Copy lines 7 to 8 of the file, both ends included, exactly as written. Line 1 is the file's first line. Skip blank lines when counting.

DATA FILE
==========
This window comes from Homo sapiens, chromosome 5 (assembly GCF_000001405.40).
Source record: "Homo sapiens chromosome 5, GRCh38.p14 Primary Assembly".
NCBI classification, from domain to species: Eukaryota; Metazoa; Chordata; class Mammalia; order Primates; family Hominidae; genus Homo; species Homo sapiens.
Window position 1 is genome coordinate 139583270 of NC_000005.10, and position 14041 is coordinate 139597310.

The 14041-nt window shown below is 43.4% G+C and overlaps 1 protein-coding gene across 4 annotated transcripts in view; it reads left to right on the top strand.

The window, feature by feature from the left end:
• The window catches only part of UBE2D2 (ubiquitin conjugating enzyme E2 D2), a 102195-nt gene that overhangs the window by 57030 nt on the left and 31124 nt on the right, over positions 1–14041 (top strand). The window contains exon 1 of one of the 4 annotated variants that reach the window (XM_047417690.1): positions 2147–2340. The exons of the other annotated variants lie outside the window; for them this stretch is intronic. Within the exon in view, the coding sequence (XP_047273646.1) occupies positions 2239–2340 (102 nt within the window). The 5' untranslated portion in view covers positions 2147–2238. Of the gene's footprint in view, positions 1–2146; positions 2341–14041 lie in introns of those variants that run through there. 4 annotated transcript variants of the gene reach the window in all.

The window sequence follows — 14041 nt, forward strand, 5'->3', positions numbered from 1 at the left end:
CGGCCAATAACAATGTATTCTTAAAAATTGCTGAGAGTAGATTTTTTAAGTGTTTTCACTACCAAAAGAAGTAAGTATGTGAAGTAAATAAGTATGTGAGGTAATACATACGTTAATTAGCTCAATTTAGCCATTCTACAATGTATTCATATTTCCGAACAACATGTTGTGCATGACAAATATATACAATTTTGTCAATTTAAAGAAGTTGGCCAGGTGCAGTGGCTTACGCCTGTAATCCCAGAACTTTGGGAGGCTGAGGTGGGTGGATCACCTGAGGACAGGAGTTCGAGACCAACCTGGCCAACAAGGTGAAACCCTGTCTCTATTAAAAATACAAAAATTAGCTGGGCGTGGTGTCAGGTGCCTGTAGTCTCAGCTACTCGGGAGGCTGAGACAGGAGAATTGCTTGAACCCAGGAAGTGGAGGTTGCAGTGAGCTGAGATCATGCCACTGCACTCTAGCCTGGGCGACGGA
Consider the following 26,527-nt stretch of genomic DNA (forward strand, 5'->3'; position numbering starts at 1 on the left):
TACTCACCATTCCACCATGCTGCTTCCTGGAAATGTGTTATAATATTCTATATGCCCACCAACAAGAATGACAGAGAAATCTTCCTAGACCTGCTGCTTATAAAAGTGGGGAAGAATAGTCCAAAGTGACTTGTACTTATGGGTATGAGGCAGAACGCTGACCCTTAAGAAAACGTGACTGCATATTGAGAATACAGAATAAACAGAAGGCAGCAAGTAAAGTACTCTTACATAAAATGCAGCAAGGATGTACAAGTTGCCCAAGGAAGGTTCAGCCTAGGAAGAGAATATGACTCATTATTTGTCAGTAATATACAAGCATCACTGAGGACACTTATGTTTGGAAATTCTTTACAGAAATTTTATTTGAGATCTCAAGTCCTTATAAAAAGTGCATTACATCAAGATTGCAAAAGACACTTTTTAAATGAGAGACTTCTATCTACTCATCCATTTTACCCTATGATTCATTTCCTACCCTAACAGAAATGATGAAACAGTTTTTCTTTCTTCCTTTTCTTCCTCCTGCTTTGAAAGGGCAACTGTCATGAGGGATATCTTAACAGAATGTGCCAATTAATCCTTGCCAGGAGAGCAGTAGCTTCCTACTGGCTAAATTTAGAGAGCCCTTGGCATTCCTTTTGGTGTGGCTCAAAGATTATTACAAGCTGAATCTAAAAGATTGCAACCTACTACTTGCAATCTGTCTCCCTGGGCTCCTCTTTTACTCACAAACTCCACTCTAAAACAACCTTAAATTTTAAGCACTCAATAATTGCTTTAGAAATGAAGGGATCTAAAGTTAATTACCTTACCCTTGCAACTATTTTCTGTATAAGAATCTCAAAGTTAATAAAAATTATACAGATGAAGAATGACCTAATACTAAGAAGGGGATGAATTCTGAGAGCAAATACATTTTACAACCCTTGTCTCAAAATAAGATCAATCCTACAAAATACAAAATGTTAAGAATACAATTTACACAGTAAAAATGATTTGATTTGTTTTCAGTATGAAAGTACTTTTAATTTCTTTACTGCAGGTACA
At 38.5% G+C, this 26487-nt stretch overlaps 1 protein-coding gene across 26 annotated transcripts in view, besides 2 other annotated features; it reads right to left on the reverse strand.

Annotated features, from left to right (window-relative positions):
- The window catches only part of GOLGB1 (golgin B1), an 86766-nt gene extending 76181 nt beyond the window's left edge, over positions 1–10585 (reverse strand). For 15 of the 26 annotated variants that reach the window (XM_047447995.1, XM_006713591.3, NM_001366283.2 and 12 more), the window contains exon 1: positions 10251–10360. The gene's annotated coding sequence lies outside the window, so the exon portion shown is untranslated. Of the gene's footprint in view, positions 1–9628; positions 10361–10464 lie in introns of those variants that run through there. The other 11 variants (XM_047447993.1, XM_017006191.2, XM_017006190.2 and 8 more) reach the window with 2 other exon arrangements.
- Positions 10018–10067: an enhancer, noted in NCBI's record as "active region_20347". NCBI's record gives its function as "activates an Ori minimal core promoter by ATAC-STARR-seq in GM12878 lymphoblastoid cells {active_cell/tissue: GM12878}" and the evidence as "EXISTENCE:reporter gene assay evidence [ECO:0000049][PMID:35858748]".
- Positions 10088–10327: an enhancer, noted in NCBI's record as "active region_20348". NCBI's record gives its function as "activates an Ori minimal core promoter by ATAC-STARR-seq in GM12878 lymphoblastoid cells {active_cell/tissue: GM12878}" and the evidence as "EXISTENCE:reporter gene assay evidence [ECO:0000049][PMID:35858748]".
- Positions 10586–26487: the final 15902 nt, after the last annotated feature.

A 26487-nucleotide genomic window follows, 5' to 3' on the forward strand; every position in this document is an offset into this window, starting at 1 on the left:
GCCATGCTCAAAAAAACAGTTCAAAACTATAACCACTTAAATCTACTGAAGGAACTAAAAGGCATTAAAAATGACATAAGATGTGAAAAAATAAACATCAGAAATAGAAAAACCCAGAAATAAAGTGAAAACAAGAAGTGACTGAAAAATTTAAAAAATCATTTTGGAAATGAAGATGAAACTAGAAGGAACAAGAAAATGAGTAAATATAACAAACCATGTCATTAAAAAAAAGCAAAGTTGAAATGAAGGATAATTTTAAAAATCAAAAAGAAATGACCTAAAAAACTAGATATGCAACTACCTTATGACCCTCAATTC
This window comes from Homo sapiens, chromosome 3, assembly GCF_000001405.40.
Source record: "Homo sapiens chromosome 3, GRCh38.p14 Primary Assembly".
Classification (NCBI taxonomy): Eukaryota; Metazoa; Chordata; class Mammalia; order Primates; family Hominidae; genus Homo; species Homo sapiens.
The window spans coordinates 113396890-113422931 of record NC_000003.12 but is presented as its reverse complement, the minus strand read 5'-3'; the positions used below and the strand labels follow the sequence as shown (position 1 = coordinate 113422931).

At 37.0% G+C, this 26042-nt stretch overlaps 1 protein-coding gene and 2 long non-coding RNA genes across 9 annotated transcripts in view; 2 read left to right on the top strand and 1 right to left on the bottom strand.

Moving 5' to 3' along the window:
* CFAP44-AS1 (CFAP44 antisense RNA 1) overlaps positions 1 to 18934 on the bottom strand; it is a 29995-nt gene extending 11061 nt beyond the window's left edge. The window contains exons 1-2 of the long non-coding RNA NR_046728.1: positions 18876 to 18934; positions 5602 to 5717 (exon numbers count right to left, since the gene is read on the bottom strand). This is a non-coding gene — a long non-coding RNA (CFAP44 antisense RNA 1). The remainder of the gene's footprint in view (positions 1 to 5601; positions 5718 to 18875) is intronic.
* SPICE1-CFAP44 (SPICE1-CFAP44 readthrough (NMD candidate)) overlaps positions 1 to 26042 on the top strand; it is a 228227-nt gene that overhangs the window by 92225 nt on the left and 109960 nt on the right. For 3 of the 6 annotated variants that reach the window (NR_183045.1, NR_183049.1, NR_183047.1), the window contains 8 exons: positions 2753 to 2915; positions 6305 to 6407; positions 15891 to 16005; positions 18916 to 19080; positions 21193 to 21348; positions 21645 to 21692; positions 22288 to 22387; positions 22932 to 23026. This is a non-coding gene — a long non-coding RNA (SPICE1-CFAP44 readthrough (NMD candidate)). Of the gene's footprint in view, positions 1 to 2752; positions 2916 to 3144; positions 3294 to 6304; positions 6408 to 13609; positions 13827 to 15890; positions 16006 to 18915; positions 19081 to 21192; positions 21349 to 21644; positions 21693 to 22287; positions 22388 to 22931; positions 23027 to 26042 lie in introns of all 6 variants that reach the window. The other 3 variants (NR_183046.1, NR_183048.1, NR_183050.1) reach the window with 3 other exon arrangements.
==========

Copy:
• The window catches only part of UBE2D2 (ubiquitin conjugating enzyme E2 D2), a 102195-nt gene that overhangs the window by 57030 nt on the left and 31124 nt on the right, over positions 1–14041 (top strand). The window contains exon 1 of one of the 4 annotated variants that reach the window (XM_047417690.1): positions 2147–2340. The exons of the other annotated variants lie outside the window; for them this stretch is intronic. Within the exon in view, the coding sequence (XP_047273646.1) occupies positions 2239–2340 (102 nt within the window). The 5' untranslated portion in view covers positions 2147–2238. Of the gene's footprint in view, positions 1–2146; positions 2341–14041 lie in introns of those variants that run through there. 4 annotated transcript variants of the gene reach the window in all.

The window sequence follows — 14041 nt, forward strand, 5'->3', positions numbered from 1 at the left end: